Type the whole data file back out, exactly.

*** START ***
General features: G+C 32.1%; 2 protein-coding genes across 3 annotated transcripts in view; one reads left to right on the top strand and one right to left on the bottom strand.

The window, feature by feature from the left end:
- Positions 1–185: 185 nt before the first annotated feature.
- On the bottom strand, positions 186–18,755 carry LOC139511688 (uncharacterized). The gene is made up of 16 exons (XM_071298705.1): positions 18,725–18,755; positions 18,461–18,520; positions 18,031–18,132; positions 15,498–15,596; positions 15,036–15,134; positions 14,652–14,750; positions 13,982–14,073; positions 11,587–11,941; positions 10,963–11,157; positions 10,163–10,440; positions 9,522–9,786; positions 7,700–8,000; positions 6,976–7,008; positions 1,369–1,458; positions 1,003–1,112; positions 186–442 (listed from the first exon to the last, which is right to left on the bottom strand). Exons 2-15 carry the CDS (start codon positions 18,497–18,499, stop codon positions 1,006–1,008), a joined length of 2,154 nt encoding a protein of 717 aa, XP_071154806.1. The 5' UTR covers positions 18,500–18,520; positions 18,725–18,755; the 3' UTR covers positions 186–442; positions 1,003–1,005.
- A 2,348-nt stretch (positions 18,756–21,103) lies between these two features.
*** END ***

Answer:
General features: G+C 32.1%; 2 protein-coding genes across 3 annotated transcripts in view; one reads left to right on the top strand and one right to left on the bottom strand.

The window, feature by feature from the left end:
- Positions 1–185: 185 nt before the first annotated feature.
- On the bottom strand, positions 186–18,755 carry LOC139511688 (uncharacterized). The gene is made up of 16 exons (XM_071298705.1): positions 18,725–18,755; positions 18,461–18,520; positions 18,031–18,132; positions 15,498–15,596; positions 15,036–15,134; positions 14,652–14,750; positions 13,982–14,073; positions 11,587–11,941; positions 10,963–11,157; positions 10,163–10,440; positions 9,522–9,786; positions 7,700–8,000; positions 6,976–7,008; positions 1,369–1,458; positions 1,003–1,112; positions 186–442 (listed from the first exon to the last, which is right to left on the bottom strand). Exons 2-15 carry the CDS (start codon positions 18,497–18,499, stop codon positions 1,006–1,008), a joined length of 2,154 nt encoding a protein of 717 aa, XP_071154806.1. The 5' UTR covers positions 18,500–18,520; positions 18,725–18,755; the 3' UTR covers positions 186–442; positions 1,003–1,005.
- A 2,348-nt stretch (positions 18,756–21,103) lies between these two features.